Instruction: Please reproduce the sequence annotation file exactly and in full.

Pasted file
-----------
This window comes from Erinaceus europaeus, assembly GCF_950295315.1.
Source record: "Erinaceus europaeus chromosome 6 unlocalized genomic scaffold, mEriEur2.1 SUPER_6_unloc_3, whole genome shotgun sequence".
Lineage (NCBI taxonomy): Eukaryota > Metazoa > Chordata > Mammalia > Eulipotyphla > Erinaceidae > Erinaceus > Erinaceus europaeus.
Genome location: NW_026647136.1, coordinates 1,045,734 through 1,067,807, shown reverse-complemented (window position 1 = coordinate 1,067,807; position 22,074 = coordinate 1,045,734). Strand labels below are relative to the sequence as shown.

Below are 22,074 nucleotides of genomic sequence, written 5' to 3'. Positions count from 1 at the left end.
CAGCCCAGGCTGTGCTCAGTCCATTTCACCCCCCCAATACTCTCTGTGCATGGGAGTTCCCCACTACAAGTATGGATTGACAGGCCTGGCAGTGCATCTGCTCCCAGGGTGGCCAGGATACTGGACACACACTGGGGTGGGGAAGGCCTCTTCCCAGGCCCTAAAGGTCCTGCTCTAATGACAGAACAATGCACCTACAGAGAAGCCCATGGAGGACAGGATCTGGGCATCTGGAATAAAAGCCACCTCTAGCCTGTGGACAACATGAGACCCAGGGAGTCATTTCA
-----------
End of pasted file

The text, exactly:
This window comes from Erinaceus europaeus, assembly GCF_950295315.1.
Source record: "Erinaceus europaeus chromosome 6 unlocalized genomic scaffold, mEriEur2.1 SUPER_6_unloc_3, whole genome shotgun sequence".
Lineage (NCBI taxonomy): Eukaryota > Metazoa > Chordata > Mammalia > Eulipotyphla > Erinaceidae > Erinaceus > Erinaceus europaeus.
Genome location: NW_026647136.1, coordinates 1,045,734 through 1,067,807, shown reverse-complemented (window position 1 = coordinate 1,067,807; position 22,074 = coordinate 1,045,734). Strand labels below are relative to the sequence as shown.

Below are 22,074 nucleotides of genomic sequence, written 5' to 3'. Positions count from 1 at the left end.
CAGCCCAGGCTGTGCTCAGTCCATTTCACCCCCCCAATACTCTCTGTGCATGGGAGTTCCCCACTACAAGTATGGATTGACAGGCCTGGCAGTGCATCTGCTCCCAGGGTGGCCAGGATACTGGACACACACTGGGGTGGGGAAGGCCTCTTCCCAGGCCCTAAAGGTCCTGCTCTAATGACAGAACAATGCACCTACAGAGAAGCCCATGGAGGACAGGATCTGGGCATCTGGAATAAAAGCCACCTCTAGCCTGTGGACAACATGAGACCCAGGGAGTCATTTCA